Breaking Down Social Barriers: Comic-Con Edition

Community EngagementBlog

Estimated Reading Time: 3 Minutes

Finding a community based on a similar interest can lead to a nirvana of self-expression and self-realization. My name is Cody Williams and I share IRC’s goal of integrating individuals with disabilities into mainstream society. I have Cerebral Palsy which leaves me wheelchair bound for life, and I’ve recently made a personal discovery on how I can connect with other people. This July was my first time attending Comic-Con in San Diego! Despite what the name implies, Comic-Con incorporates anime, gamers, and other pop culture fan bases, in addition to comic book superhumans. Costumes and cosplay can act as an icebreaker because one may instantly recognize a common interest, the lifeblood to social activity.

An average day in my life consists of awkward interactions because there’s no “real” reason for two strangers to engage in conversation. In my case specifically, eye contact is scarce and with that so is the opportunity to establish and build a connection.  The one big exception? Halloween. My parents started creating costumes that transformed my wheelchair to other vehicles; so, the object that deflected people eyes would draw their attention. My experience in San Diego was on a whole other plane regarding the category. During the trip to Comic-Con there was nothing hiding the chair and yet people gave enthusiastic comments unsolicited because they recognized the character. For the first time, strangers were engaging me socially with no regard, negative or positive, to the chair! While I had cosplayed once or twice before, never had it been in a crowd this large and diverse.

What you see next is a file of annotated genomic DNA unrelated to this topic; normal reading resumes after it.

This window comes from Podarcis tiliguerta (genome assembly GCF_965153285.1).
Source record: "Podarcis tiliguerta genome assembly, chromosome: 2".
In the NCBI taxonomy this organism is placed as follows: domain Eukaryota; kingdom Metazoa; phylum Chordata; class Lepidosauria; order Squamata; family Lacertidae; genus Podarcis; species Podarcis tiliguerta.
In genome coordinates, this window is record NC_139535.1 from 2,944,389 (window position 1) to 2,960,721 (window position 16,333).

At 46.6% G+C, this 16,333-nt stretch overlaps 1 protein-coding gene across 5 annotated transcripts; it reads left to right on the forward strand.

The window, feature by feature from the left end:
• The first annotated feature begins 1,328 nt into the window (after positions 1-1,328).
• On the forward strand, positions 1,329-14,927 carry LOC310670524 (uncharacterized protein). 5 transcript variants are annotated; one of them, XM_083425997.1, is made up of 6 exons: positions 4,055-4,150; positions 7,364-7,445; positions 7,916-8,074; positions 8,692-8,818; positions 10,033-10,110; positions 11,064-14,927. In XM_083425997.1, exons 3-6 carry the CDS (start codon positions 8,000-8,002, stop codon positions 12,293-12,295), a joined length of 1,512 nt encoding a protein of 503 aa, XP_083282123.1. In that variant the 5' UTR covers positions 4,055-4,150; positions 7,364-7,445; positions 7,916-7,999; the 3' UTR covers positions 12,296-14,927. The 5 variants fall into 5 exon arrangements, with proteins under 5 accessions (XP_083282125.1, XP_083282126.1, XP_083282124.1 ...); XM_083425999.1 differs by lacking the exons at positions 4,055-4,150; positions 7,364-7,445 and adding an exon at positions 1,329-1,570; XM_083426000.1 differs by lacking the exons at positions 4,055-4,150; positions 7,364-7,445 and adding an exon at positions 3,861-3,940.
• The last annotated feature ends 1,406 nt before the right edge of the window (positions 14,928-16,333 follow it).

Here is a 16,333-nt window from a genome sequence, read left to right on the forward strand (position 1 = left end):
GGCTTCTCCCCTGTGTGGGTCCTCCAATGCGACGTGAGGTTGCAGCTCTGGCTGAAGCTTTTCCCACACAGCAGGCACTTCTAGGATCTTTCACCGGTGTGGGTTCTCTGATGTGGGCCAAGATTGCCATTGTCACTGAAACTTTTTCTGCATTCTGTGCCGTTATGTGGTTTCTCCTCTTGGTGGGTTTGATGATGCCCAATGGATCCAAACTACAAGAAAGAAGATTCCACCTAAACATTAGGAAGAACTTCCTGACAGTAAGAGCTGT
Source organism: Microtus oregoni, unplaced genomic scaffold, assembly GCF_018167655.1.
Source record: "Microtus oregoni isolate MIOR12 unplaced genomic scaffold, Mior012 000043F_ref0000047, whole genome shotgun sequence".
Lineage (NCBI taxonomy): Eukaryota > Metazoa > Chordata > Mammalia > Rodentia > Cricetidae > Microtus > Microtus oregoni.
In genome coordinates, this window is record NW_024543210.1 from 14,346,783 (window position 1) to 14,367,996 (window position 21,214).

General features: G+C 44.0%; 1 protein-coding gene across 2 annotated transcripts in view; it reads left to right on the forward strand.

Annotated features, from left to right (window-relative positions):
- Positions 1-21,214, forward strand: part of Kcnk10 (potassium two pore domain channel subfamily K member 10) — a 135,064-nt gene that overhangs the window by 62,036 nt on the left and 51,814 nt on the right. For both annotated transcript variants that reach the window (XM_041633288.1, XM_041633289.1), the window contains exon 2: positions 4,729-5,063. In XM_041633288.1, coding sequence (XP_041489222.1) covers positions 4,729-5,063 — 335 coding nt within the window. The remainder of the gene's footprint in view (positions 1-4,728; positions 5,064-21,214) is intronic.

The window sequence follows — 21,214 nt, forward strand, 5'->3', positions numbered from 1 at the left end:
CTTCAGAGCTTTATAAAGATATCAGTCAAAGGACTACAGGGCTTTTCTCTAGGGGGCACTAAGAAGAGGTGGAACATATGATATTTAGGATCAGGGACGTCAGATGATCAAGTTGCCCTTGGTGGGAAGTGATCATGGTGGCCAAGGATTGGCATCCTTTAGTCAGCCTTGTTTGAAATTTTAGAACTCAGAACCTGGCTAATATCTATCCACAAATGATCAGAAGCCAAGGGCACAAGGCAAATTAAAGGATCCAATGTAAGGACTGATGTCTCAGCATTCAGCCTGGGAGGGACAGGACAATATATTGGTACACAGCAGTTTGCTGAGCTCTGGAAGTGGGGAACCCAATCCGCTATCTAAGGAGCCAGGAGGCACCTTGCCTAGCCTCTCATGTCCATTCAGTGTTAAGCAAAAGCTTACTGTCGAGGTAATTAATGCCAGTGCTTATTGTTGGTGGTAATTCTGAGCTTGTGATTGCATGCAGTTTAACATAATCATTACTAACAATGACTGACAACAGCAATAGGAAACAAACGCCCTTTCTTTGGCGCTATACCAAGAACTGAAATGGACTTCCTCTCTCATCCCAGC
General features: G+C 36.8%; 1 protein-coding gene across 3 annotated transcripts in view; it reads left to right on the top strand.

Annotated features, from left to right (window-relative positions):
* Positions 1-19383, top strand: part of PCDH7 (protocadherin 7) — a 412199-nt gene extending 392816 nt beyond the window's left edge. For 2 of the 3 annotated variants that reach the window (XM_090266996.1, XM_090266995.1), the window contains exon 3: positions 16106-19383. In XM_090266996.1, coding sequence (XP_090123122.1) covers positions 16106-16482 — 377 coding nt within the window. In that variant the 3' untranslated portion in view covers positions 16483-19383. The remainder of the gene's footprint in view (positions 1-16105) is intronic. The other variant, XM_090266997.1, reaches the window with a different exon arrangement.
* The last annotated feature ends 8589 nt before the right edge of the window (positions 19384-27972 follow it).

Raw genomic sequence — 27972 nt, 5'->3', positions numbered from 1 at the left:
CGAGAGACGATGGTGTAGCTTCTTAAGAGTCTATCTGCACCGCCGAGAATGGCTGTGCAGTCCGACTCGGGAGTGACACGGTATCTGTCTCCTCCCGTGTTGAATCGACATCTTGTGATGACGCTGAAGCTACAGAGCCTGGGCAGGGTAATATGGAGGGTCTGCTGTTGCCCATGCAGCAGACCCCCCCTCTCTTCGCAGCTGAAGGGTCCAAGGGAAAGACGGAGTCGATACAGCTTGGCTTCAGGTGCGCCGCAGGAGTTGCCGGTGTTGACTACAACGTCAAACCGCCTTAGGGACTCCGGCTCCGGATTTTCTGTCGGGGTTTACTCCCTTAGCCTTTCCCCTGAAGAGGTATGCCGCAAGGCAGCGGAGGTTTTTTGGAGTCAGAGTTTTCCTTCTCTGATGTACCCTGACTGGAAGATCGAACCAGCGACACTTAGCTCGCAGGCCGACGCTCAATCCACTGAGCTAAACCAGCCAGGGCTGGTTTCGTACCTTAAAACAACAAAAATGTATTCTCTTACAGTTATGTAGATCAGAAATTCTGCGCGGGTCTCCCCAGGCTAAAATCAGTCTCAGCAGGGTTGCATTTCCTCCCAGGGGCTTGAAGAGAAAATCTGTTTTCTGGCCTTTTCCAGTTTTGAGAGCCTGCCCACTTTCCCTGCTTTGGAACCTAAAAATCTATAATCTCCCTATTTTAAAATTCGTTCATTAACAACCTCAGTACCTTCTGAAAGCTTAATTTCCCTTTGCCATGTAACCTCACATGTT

My Comic Con experience lasted 4 days, allowing me to alternate between different outfits. I was a lesser known Batman villain called The Mad Hatter, a dark Jedi from Star Wars, and a character from my favorite video game, an antihero named Riku. Each one elicited a connection with people from the same work of fiction. Although Riku is from an obscurely known video game title, I was widely recognized within that particular community. I sought out people portraying characters from different works of fiction who shared similar traits for surreal and creative pair-ups. Cosplay is my personal method of self-expression because there are characteristics that reflect common interest and personality. On average, people’s interests, personalities, behaviors, and belief systems are all internal and not always openly shared. Now, this specific outlet, where my disability was not noticed, is available to me, providing more opportunity to build connections and relationships. There’s got to be something different for everybody to unite people.

I had been searching images for cosplayers on the internet for months before this event. I had built up in my mind that this would produce the perfect social conditions to result in long lasting connections, which didn’t really happen because of the scale the event. What Comic Con lacked in social atmosphere it made it made up for in reception. Individuals with disabilities remain one of the most underrepresented groups, leaving our public reception to progress slowly. For me, cosplay provided an extended respite from typical reality as different genres of fantasy came to life. I look forward to searching the internet for more events like this, as I continue to chase this feeling. Finding a community bound by a common interest emphasizes a self-imposed sense of identity rather than one imposed by society.

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Community Engagement

Inland Regional Center's Community Engagement Unit can be reached at [email protected]

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